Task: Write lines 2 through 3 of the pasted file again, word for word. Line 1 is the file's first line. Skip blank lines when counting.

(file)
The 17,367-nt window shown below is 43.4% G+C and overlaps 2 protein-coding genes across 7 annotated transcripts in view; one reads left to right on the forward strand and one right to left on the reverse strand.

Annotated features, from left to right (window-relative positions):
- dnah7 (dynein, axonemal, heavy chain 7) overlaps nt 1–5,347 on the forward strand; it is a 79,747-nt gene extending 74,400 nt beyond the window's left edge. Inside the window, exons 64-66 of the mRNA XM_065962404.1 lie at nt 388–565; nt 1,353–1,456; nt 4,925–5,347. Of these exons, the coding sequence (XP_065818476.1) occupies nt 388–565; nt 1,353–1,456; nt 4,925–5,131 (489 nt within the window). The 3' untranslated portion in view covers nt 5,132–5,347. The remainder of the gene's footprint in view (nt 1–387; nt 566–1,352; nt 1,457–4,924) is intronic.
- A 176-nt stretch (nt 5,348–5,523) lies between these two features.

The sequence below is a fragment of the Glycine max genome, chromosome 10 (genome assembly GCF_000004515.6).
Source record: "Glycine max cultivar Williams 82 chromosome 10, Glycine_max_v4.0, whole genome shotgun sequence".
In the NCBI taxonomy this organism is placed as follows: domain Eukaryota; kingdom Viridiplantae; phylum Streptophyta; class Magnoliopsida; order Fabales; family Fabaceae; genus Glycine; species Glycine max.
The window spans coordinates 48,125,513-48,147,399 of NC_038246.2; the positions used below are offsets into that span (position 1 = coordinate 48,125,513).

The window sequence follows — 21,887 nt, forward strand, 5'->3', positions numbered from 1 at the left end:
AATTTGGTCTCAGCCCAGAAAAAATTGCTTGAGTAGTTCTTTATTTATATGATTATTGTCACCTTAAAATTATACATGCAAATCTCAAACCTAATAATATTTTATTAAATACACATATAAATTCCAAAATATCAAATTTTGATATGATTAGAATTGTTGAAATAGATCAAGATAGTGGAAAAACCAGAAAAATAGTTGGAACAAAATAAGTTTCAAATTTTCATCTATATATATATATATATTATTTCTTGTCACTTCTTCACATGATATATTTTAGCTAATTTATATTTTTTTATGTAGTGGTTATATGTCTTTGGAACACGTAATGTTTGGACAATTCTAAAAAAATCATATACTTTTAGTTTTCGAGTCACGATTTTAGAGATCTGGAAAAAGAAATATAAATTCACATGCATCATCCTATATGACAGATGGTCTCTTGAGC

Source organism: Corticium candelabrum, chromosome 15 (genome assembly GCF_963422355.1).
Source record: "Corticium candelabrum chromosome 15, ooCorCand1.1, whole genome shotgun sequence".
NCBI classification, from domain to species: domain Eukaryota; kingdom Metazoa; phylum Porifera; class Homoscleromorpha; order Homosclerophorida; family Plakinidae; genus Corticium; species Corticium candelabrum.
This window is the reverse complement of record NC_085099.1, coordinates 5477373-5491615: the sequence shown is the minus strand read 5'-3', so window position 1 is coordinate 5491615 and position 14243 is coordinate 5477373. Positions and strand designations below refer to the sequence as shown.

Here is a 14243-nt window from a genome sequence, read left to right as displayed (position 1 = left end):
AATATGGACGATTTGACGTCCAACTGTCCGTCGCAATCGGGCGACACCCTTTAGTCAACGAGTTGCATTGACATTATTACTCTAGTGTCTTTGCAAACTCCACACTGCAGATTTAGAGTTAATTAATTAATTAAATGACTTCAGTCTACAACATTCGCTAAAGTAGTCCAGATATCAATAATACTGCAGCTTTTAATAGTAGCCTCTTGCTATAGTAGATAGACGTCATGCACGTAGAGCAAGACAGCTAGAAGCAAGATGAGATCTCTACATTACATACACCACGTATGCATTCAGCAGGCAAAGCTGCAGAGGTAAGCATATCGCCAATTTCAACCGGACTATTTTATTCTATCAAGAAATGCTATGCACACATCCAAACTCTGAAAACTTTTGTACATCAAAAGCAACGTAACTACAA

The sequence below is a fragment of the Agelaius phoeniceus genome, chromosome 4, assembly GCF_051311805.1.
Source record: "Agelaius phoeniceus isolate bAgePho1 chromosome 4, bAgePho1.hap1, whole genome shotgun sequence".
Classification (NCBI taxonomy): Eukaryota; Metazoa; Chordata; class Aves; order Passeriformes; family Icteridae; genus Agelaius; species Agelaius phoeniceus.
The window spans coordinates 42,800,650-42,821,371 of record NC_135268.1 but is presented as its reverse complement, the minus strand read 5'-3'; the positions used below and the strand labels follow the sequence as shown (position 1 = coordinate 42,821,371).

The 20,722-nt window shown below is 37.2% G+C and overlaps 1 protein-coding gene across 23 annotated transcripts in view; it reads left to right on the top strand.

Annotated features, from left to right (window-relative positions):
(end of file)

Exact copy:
Annotated features, from left to right (window-relative positions):
- dnah7 (dynein, axonemal, heavy chain 7) overlaps nt 1–5,347 on the forward strand; it is a 79,747-nt gene extending 74,400 nt beyond the window's left edge. Inside the window, exons 64-66 of the mRNA XM_065962404.1 lie at nt 388–565; nt 1,353–1,456; nt 4,925–5,347. Of these exons, the coding sequence (XP_065818476.1) occupies nt 388–565; nt 1,353–1,456; nt 4,925–5,131 (489 nt within the window). The 3' untranslated portion in view covers nt 5,132–5,347. The remainder of the gene's footprint in view (nt 1–387; nt 566–1,352; nt 1,457–4,924) is intronic.